EDITORIAL: Enforce health, safety rules in mining sector

Monday November 02 2020

Up to 95 people have died in the past two years in a number of mining accidents, with the Rwanda Mining Board recording 81 casualties in 2018 alone. PHOTO | FILE


Between January and October, up to 24 miners in died and many others survived with critical injuries when mines collapsed.

The number is just a little less than that of people who have succumbed to Covid-19, which so far stands at 35.

This is not the first time mineral tunnels have collapsed and killed people in the country, yet little or nothing is done to fix what causes these deaths.

Up to 95 people have died in the past two years in a number of mining accidents, with the Rwanda Mining Board recording 81 casualties in 2018 alone.

The mining board blames these accidents to poor mining practices by some companies, especially those involved in mall-scale mining.

The board has also pointed out that the mines underground tunnels for some mining companies lack support hence the collapses. It adds that mining firms are slow to implement safety standards.


Authorities say hilly landscape is also partly to blame because it is susceptible to landslides and mine collapses especially when it rains.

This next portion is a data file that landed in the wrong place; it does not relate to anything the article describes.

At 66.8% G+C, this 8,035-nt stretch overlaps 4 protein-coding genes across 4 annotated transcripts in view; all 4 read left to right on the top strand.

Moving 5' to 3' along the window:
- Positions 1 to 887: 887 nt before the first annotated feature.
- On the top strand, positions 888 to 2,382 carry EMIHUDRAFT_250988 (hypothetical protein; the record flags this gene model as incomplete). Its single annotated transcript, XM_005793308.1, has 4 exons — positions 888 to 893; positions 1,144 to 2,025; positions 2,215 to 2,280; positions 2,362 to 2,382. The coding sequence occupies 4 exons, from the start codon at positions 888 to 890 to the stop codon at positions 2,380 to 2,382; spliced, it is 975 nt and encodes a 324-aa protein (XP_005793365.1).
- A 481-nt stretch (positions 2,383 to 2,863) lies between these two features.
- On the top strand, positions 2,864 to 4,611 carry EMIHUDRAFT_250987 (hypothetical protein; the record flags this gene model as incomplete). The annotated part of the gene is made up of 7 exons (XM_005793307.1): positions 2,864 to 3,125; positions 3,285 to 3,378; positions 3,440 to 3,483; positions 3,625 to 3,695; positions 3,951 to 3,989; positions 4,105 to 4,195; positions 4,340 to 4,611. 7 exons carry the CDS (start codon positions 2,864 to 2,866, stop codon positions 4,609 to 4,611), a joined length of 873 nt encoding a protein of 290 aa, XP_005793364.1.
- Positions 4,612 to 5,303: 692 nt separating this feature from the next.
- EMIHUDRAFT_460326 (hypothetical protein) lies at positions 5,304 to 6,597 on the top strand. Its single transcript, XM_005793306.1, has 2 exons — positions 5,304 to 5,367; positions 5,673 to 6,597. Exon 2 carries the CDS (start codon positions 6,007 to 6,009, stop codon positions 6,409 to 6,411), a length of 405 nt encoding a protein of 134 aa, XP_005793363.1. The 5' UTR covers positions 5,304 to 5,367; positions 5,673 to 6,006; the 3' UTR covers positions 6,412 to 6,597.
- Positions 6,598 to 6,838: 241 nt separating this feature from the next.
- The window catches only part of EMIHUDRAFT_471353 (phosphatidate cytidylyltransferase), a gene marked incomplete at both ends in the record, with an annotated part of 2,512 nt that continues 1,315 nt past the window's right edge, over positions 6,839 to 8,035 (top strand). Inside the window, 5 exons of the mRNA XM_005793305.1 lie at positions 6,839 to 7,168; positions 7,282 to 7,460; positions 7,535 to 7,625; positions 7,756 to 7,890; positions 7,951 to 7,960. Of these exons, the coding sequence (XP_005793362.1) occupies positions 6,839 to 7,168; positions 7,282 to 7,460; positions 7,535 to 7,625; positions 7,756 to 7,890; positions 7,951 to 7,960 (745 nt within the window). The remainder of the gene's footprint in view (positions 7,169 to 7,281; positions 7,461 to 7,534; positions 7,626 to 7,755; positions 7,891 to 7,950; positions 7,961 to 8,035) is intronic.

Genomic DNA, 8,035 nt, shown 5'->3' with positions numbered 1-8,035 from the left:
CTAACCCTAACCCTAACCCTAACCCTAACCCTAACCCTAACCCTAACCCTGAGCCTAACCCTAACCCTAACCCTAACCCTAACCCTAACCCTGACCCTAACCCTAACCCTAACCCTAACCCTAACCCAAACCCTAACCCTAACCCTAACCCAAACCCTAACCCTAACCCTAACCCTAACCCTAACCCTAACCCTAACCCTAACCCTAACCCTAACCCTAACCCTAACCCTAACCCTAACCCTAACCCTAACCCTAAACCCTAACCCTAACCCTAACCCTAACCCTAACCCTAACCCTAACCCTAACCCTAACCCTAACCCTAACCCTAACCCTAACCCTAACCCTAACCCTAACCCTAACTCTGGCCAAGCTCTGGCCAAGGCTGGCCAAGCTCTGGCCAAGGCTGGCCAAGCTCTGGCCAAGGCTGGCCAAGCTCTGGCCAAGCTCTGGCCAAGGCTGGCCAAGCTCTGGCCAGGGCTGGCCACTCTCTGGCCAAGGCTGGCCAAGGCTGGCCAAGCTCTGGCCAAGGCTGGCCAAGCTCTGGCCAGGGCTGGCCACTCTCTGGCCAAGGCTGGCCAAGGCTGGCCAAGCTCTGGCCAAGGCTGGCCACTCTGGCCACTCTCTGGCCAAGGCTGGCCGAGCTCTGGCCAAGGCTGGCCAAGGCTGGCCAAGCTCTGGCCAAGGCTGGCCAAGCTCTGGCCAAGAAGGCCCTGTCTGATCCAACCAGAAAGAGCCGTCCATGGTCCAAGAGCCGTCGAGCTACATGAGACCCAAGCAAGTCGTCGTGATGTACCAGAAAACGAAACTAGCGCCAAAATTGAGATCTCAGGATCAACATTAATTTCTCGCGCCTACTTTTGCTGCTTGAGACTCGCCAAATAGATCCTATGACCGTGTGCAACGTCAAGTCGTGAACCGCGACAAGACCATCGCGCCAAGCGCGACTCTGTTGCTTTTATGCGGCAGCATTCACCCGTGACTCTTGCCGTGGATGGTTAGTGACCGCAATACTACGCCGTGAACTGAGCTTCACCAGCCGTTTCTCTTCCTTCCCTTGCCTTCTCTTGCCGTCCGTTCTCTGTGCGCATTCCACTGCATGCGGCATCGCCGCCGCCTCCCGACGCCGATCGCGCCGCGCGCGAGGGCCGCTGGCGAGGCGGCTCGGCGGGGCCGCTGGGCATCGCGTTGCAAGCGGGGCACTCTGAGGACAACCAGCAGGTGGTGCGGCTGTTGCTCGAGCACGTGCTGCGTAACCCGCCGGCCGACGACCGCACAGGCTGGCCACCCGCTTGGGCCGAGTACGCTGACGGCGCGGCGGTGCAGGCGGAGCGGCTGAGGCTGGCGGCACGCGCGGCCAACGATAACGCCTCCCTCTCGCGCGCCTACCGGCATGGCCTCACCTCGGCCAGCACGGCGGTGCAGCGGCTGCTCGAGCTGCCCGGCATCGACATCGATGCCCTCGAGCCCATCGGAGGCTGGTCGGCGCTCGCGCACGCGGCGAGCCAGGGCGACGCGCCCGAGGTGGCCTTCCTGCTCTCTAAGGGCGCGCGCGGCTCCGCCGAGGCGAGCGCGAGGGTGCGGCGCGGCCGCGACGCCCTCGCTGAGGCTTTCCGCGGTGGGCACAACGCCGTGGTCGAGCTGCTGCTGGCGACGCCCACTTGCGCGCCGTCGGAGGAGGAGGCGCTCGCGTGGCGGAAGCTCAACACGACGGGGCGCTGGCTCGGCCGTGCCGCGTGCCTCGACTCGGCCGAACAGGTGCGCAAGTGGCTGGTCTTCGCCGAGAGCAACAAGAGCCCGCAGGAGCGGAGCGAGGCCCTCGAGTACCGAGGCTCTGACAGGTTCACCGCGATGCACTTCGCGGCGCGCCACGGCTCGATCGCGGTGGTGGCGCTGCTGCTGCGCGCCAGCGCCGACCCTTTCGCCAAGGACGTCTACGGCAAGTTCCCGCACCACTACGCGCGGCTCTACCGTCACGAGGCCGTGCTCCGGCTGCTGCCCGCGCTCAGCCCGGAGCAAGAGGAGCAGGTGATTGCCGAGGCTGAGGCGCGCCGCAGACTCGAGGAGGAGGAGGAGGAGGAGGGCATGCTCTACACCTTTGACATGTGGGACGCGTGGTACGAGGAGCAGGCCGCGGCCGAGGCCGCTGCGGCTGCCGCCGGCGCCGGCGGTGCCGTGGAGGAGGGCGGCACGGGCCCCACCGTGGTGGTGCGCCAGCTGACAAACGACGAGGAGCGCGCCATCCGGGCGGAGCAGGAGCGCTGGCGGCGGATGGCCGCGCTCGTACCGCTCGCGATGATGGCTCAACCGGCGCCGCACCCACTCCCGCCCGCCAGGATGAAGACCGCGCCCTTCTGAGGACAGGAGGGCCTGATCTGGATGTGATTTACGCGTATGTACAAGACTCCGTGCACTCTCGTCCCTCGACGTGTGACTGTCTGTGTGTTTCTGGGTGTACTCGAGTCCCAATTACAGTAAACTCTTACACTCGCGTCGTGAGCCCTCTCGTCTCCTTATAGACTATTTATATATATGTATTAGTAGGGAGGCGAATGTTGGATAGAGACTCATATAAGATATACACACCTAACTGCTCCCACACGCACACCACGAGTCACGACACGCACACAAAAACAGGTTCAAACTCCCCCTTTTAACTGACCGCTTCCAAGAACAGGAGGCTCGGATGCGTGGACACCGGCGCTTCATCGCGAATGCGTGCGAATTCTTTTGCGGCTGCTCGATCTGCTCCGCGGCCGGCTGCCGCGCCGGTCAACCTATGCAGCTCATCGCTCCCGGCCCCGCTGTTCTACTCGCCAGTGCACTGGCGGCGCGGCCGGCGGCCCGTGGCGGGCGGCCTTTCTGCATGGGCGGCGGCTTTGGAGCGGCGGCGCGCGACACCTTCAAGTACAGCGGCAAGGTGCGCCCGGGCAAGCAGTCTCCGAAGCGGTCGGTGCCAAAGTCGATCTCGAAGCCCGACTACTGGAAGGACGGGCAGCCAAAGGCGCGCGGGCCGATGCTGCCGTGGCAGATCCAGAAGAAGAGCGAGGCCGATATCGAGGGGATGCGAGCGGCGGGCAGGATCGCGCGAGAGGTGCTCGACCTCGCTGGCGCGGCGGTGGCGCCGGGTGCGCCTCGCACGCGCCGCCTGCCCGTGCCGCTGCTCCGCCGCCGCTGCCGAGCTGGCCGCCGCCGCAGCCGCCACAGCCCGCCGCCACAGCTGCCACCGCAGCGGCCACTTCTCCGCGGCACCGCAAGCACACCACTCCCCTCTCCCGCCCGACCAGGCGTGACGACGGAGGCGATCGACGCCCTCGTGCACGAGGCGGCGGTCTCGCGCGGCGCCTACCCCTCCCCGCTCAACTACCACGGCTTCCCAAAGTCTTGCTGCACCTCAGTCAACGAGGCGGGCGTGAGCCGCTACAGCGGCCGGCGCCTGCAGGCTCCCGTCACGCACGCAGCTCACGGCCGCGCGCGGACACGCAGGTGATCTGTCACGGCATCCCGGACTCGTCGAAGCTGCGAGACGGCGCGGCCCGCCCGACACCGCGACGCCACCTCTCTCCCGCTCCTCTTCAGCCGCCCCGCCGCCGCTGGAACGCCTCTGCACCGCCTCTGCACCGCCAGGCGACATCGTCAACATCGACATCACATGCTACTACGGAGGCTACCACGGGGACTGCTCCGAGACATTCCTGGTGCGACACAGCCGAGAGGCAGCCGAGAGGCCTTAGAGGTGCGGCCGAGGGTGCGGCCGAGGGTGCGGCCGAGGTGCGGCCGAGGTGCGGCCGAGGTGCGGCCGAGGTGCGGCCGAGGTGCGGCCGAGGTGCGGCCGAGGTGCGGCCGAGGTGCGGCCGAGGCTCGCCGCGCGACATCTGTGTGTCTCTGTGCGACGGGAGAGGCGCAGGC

But the biggest question remains, why the board and government as a whole does not reign in on these errant miners to make sure they close these gaps.

A study conducted by a consortium of labour unions recently revealed that the lives of thousands of miners are in danger due to non-compliance to safety precautions and rights violations by mining companies.

The study further highlights that the mining sector takes the lead as the sector with the most violations of their workers’ rights out of those surveyed.

The report indicated that safety standards of practice which are supposed to apply to all mining-related work including open pits, underground mines and tunnel mining, were not observed by all players.

What is sad is that these companies will continue operating, and the lives of many miners will be sacrificed at the alter of the country getting mineral receipts.

It is surprising that the senate and parliament are quiet about such an issue, yet a commission should have been already put in place to not only investigate these companies, but make them answerable for the negligence of peoples lives to the point people continue to die in the mines.

Tough penalties need to be introduced, where companies that do not comply with safety standards or those that do not take reinforce their pits, will have their licences revoked.

These poor workers who die every year leave behind families whom they were the breadwinners, so these companies should also compensate these families.

Over 50 former miners are also reported to have been diagnosed with silicosis, and an unspecified number is reported to have died of a deadly lung disease they contracted from inhaling poisonous substances while in tin pits, because many of these miners were not facilitated with protective gear while working in the mines.